Bangladesh’s position in the Global Peace Index has slipped 14 steps and ranked at 105, down from last year’s 91, among the 162 countries.
According to the index, prepared by the Institute for Economics and Peace, Bangladesh is in a better position than India, Pakistan and Myanmar. India is ranked at 141th position. In the previous year, its position was 142th. Pakistan has slipped to 157th position, from previous year’s 149, Sri Lanka has slipped to 110th position, from previous year’s 103rd, and Myanmar has slipped one notch to 140.
About Bangladesh the report said, Political instability and terrorist activity have weighed on the scores of Afghanistan, Pakistan and Bangladesh.
“The political environment in Bangladesh became less stable in the current round of scoring and the country’s peace indicators took a hit from increased terrorist activity. Ongoing war tribunals, wherein senior political figures have been charged with atrocities committed in the 1971 war of secession with Pakistan and secular groups have demanded tougher punishments for those convicted, have led to frequent violent street clashes between the police and supporters of the political leaders. Along with this, the campaigns of violence by terrorist groups have also led to increased instability.” it added.
IEP prepared the index to measure the relative position of nations’ peacefulness.
According to IEP, the world has become a less peaceful place in 2013.
Despite financial turmoil of recent years, Iceland has topped the list, thanks largely to its political stability, low homicide rate, and small prison population. The top of the list was littered with Western European nations that have long been peaceful; Denmark, Austria, Switzerland, Finland, Sweden and Belgium all made it to the top 10. In the 6th place, with stringent laws on possession of firearms and good neighbourly relations, is Japan.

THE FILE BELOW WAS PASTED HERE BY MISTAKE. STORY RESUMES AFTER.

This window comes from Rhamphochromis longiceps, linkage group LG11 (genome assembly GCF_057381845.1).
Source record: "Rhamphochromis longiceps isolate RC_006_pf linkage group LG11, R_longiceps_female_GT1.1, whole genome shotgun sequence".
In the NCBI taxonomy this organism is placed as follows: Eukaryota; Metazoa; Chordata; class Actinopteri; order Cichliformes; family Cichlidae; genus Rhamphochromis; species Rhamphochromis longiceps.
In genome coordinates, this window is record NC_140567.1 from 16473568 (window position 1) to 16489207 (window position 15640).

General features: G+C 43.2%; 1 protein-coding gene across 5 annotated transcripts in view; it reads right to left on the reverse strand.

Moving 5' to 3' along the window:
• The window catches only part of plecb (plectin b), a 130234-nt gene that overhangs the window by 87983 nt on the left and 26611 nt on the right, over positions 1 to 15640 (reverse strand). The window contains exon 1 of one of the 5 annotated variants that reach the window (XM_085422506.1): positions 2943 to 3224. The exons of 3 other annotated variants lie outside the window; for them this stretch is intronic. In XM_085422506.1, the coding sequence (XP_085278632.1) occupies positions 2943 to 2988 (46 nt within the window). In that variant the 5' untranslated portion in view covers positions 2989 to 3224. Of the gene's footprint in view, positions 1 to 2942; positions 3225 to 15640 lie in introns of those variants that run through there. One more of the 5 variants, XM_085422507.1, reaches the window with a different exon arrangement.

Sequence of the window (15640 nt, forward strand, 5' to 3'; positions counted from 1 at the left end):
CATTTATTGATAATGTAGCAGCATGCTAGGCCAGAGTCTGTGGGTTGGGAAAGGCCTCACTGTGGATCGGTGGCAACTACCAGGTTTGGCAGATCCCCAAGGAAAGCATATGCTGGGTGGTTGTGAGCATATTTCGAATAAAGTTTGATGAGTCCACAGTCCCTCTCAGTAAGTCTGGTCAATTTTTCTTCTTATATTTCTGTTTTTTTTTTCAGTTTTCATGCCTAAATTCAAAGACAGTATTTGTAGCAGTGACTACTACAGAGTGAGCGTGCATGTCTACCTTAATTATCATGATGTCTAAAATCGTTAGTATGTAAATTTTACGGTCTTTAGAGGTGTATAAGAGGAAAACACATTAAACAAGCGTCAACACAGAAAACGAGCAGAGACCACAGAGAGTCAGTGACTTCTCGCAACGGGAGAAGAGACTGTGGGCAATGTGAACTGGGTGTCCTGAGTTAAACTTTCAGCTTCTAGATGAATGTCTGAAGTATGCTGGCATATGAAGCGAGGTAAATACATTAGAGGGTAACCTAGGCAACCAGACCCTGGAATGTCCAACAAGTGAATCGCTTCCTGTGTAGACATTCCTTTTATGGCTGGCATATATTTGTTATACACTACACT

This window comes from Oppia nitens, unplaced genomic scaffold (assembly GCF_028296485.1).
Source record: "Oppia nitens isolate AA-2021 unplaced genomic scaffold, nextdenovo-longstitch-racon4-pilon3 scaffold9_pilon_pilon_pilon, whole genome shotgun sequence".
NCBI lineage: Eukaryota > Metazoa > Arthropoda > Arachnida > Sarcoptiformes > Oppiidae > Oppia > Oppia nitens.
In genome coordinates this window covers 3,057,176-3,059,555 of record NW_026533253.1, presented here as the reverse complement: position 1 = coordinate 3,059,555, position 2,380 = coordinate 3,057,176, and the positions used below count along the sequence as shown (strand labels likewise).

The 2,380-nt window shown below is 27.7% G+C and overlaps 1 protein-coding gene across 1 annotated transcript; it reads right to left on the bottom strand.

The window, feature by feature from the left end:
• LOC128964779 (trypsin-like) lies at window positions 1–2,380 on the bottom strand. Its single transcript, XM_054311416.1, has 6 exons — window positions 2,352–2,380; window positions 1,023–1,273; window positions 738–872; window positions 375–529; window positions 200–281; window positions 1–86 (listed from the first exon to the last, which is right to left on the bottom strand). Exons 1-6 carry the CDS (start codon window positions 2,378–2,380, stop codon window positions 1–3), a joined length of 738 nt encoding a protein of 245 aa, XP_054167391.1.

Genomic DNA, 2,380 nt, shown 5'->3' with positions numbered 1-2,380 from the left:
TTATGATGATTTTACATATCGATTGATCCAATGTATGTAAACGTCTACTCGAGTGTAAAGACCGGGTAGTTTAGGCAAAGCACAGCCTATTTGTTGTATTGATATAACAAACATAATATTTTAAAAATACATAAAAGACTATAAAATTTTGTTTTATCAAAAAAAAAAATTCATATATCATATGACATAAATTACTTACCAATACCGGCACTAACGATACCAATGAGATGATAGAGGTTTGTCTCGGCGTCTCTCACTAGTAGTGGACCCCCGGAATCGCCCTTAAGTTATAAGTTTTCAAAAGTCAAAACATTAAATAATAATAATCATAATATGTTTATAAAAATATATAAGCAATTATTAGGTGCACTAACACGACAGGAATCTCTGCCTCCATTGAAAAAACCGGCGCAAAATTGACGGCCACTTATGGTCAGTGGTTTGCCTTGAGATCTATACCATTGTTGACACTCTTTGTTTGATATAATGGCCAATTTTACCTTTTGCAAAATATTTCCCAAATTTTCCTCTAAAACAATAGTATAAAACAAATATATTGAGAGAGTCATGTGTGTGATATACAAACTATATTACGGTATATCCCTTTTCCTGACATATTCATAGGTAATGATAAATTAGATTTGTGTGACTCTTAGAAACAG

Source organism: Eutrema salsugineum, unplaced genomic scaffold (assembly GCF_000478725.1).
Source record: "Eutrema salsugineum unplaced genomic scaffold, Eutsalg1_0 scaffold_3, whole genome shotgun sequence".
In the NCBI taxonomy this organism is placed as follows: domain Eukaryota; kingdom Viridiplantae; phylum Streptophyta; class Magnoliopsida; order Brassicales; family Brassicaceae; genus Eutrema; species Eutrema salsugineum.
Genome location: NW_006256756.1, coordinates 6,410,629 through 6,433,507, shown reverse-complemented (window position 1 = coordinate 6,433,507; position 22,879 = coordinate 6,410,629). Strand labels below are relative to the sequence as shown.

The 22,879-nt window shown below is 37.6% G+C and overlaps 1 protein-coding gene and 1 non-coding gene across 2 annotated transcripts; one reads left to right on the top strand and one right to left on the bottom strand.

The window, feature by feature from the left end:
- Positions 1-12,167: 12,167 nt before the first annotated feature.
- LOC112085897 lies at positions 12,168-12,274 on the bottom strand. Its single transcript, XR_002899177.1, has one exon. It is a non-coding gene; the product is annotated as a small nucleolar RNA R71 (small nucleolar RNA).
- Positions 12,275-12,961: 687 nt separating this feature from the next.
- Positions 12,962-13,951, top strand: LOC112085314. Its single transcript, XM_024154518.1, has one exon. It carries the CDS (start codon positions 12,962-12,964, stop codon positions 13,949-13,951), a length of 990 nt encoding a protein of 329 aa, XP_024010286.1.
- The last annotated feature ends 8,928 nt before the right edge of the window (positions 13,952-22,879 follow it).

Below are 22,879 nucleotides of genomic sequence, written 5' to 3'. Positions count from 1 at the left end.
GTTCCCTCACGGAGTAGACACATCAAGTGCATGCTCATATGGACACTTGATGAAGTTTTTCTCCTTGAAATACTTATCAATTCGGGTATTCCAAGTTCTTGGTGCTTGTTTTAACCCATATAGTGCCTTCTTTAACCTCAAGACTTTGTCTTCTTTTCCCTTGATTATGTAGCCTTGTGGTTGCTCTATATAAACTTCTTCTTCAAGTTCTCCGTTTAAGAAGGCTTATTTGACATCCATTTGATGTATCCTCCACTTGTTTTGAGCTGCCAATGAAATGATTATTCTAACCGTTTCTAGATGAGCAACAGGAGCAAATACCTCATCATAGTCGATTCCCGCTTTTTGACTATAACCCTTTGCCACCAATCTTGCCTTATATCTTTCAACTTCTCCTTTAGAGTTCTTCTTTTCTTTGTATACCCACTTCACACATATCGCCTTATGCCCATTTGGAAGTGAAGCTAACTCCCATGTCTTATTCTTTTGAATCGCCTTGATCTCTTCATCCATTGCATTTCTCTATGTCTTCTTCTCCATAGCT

At the other extreme, Afghanistan continues to languish in 162nd position, despite a drop in the number of people killed as a result of internal conflict, refugees and displaced people.
The country fared particularly badly on the ‘political terror scale’—an indicator that uses Amnesty International and the US Department of State’s Country Reports on Human Rights Practices, to evaluate levels of political violence and terror.
Somalia narrowly beat Syria to 161st place, in this year’s table. Other countries that were considered amongst the most violent and unstable were Iraq, Sudan, Pakistan and, less frequently cited, Russia. Several of these countries were also characterised by high levels of bloodshed within their territories.
This year’s report reinforces a longer term pattern they have noted: since 2008 levels of peace have fallen by 5 per cent.
Overall, they found that 110 states have become less peaceful, and that 48 have become more so.
Source: Taza Khobor